In days gone by, advertising on the sides of purple martin house boxes would claim that purple martins will clear your yard of mosquitos. “Buy this house, and you’ll be saved!” This misinformation couldn’t be further from the truth. The purple martin is an 8” bird, beak to tail, and requires a much larger meal. Dragonflies, damselflies, beetles, moths, butterflies, hoverflies, and mayflies are much more satisfying to the nutritional needs of such a sizeable bird. In fact, biologists have found that the mosquito supplies only 3% of a martin’s diet. Since purple martins are roosting just before dusk, and bats come out to hang just after dusk, it’s easy to understand the logic of how things really work.
A bat can eat up to 1,000 mosquitos in a day! In other words, if you want to control mosquitos, you need bats in your yard.
Information from K State tells us that our area has 15 species of beneficial bats. Some hibernate, and some migrate. One of the most common is the Little Brown Bat (Myotis lucifugus), which is not much bigger than a mouse, lives in attics and buildings, and hibernates. Some of our area bats are tree roosting, and they may use a bat house for breeding, while some may use a house to simply roost in large groups. Single chamber bat houses will accommodate only male bats, thus the name “bachelor pad”! Multiple chamber bat houses may become nurseries for females.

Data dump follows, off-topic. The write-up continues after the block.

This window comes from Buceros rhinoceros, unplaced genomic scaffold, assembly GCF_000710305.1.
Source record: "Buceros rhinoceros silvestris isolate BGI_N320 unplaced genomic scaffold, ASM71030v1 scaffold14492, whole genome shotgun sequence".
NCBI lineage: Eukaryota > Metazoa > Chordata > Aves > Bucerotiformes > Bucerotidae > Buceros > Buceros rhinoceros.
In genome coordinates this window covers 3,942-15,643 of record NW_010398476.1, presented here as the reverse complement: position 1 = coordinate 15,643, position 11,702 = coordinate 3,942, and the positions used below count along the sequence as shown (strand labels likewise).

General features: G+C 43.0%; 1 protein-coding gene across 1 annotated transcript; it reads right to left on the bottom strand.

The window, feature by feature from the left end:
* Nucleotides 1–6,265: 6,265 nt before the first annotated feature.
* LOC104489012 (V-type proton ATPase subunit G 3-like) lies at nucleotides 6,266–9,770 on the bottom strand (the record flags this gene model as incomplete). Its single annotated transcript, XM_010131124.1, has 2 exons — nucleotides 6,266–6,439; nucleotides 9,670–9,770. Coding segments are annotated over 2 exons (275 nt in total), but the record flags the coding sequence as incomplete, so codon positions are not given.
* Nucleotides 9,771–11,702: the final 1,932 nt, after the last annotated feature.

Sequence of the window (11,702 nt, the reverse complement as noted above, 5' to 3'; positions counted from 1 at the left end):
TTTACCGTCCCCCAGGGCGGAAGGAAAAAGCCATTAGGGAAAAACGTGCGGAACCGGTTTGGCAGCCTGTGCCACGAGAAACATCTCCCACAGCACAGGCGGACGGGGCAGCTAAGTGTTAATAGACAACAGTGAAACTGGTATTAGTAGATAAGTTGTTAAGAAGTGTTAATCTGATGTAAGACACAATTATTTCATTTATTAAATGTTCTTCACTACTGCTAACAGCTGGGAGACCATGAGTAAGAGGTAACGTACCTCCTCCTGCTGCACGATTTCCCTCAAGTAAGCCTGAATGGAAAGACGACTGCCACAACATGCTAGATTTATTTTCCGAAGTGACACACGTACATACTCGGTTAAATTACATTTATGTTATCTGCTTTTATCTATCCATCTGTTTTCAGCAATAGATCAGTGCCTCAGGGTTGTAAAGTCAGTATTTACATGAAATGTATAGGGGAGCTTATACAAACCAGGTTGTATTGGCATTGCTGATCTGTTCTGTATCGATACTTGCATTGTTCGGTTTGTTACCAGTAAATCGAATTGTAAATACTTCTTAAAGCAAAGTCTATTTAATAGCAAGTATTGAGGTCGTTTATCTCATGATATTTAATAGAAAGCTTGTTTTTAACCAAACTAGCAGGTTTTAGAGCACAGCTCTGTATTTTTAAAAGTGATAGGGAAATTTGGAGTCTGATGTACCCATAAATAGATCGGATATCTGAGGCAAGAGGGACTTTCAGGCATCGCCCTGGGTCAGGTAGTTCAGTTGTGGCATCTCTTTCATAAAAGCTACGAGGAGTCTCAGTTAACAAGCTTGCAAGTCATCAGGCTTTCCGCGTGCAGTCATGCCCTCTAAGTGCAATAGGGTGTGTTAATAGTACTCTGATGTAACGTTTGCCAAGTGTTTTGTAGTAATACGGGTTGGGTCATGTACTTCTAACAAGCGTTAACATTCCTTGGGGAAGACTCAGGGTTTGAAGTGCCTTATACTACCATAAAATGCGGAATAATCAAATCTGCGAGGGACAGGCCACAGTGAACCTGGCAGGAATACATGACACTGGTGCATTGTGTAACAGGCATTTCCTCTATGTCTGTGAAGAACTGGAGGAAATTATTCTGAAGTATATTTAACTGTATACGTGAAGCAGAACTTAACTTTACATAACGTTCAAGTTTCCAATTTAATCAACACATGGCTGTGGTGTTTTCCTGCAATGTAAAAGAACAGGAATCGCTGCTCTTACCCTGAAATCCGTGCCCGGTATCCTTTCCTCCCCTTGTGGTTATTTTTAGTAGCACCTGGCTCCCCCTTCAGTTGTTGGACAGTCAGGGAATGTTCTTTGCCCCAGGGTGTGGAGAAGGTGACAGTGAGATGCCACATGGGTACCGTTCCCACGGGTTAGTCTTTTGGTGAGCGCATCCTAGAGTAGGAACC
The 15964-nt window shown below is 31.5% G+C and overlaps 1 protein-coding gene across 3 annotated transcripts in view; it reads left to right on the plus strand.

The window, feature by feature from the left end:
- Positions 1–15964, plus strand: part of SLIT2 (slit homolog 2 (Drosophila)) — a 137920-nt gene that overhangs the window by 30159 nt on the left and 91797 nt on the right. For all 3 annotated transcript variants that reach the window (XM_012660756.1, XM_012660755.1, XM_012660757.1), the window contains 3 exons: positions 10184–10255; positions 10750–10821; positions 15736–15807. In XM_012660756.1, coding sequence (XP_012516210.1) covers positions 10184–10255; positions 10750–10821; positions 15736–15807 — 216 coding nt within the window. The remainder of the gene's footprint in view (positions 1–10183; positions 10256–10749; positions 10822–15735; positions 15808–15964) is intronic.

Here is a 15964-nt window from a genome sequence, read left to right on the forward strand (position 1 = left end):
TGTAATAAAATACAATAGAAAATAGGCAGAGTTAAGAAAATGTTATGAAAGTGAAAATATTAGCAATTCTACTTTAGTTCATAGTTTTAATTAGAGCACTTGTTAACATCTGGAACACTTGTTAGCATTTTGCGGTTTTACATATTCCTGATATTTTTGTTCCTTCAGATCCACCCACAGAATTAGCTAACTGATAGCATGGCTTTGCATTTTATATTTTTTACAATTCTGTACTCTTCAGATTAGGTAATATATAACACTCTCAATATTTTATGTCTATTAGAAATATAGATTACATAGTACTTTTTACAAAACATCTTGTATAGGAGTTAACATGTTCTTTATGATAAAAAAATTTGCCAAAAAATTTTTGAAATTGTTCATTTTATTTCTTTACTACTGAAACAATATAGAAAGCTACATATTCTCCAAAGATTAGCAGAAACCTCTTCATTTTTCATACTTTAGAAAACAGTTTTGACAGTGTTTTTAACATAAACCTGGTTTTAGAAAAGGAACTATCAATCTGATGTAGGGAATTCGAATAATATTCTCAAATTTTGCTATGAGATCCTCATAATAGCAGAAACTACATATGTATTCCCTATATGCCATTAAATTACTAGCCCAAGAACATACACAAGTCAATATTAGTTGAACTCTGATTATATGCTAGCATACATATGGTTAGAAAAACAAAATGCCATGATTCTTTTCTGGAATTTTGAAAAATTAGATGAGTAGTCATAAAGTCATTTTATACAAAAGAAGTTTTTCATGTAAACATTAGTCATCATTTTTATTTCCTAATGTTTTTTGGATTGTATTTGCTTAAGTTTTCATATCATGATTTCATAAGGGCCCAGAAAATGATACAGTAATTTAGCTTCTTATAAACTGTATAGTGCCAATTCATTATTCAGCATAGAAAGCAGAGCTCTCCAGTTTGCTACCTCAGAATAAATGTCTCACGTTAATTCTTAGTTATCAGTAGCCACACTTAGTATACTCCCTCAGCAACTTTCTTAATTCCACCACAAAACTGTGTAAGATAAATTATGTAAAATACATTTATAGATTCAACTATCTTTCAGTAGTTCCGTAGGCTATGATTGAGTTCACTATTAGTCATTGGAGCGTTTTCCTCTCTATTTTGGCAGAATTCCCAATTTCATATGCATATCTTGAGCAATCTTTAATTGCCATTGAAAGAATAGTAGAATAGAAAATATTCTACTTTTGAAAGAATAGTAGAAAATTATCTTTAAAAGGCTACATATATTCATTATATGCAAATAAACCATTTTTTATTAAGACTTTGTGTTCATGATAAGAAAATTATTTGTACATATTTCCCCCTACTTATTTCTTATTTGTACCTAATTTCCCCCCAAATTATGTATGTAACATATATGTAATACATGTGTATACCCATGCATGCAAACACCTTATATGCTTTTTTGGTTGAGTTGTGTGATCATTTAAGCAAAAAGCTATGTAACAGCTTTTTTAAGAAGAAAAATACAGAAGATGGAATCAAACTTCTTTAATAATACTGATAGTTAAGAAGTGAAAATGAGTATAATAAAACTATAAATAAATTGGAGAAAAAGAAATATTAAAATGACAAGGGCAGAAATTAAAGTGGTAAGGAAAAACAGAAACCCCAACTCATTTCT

Our misunderstood neighbors, bats are one of the most beneficial and least understood animals. Bat fossils, which closely resemble modern bats, date back approximately 50 million years and demonstrate that bats are an extremely successful group of mammals more closely related to primates than rodents.
Bats are the only mammal that has true flight. Their Latin name, chiroptera, means “hand-wing.”
The wings are radically evolved fingers covered with leathery skin. Most bats leave their roosts at twilight, eat for an hour or so using echo location for hunting, consuming half their body weight, and then rest and groom themselves. Bright moonlight or heavy rain may affect their activity. A neighborhood with street lights will attract insects for the bats to seek out, while a country location with little outdoor lighting may not be as desirable. Bats are true hibernators, although some also migrate to avoid extreme cold winters.—By Cathy Clausen